Benny Seda-Galarza joined the Library’s Communications Office a little more than a year ago as a public affairs specialist. Fluent in English and Spanish, he is helping to reach out to the Spanish-speaking community to raise awareness about the Library’s programs and services. In observance of Hispanic Heritage Month, Seda-Galarza answers a few questions about his background and career.
Benny Seda-Galarza. Photo by Shawn Miller.
Where did you grow up and go to school?
I was born and raised in San Juan, Puerto Rico, an island in the Caribbean also known as “La Isla del encanto” – the island of enchantment. Imagine summer all year long, a salty breeze and trips to the beach in December – it is paradise! When I went to college, however, “home” became more of a state of mind. My alma mater is the University of Puerto Rico, Río Piedras Campus, where I earned a bachelor’s degree in communications. I also did an exchange program at New York University on scholarship and studied abroad at the Autonomous University of Madrid in Spain.
What drew you to New York?
I always wanted to become fluent in English and overcome the language barrier I thought I had. At one point, I became obsessed with “Mad Men” – the TV show based on the booming advertising industry of the 1950s in New York City – which fueled my desire to live in the city that never sleeps. Since New York University offered a scholarship to students from my university, it felt like a no-brainer – perfect my English and live in the city of my dreams. It was challenging at times, but it forced me to get out of my comfort zone. It is one of the best decisions I made in college. Being fully bilingual has opened many doors for me professionally, and it has also enabled me to support others in my community.
How did you make your way to Washington, D.C., and the Library?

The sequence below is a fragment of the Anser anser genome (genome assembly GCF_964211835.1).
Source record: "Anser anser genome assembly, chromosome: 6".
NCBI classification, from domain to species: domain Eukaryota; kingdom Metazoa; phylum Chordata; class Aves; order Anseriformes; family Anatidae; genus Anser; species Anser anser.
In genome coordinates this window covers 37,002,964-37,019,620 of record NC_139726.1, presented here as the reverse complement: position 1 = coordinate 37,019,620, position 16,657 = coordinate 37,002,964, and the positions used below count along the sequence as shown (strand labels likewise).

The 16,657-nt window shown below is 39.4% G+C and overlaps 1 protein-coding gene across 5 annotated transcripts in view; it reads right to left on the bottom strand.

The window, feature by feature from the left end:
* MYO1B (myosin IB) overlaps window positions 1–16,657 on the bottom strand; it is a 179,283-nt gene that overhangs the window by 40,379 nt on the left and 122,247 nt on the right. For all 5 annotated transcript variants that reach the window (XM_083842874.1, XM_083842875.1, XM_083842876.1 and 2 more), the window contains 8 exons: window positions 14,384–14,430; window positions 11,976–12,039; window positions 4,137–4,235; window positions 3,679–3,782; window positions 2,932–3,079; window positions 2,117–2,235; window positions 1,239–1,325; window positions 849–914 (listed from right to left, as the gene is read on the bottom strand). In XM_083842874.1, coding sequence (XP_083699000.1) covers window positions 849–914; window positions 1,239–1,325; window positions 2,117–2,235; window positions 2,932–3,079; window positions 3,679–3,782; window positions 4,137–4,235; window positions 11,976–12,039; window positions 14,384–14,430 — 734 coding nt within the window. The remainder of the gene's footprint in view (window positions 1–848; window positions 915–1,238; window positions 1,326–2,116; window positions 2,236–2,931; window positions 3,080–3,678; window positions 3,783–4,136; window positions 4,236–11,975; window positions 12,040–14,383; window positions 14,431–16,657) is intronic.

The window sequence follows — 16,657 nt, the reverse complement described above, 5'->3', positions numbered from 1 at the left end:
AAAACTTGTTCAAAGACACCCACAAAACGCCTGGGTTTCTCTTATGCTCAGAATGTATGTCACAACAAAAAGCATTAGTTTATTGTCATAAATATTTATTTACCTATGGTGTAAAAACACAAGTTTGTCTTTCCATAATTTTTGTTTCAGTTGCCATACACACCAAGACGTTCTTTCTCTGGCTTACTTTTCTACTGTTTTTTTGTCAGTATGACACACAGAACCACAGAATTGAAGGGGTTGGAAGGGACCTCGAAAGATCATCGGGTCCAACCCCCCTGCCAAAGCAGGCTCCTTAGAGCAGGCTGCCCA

After living in New York, I interned in the U.S. Department of Agriculture in D.C. and was later hired as a marketing specialist to lead efforts related to agricultural commodities. Beyond my daily duties, I supported outreach to the Hispanic and LGBTQ+ communities. When the Library announced a position involving reaching out to Spanish speakers, I was delighted to apply.
Describe your job at the Library.
I like to tell friends that I share the treasures of the world’s largest library with the nation and beyond. That means leading internal and external communications and marketing for new acquisitions, digital initiatives and public programs – from 16th-century manuscripts to audio books and online educational apps – on behalf of multiple Library divisions. I also write for Library publications.
In addition, my role involves planning and executing outreach to diverse audiences, including the Spanish-speaking community – I develop communications materials in Spanish and will soon establish a formal plan to support the Library’s engagement of Spanish speakers.
What events have you most enjoyed working on so far?
In my experience, every program or event in the Library is unique, and I truly enjoy the dynamism of working on totally different projects. However, if I were forced to choose, I would say it was pretty neat to meet André Aciman, author of one of my favorite novels, “Call Me by Your Name,” as part of the National Pride Month events in the Library.
What is something not many people know about you?
I secretly read my horoscope with my morning coffee, so I guess you can say I am a fan of astrology. I am a Scorpio with a rising in Scorpio as well, which explains a lot about me, and a Gemini moon. If you know, you know.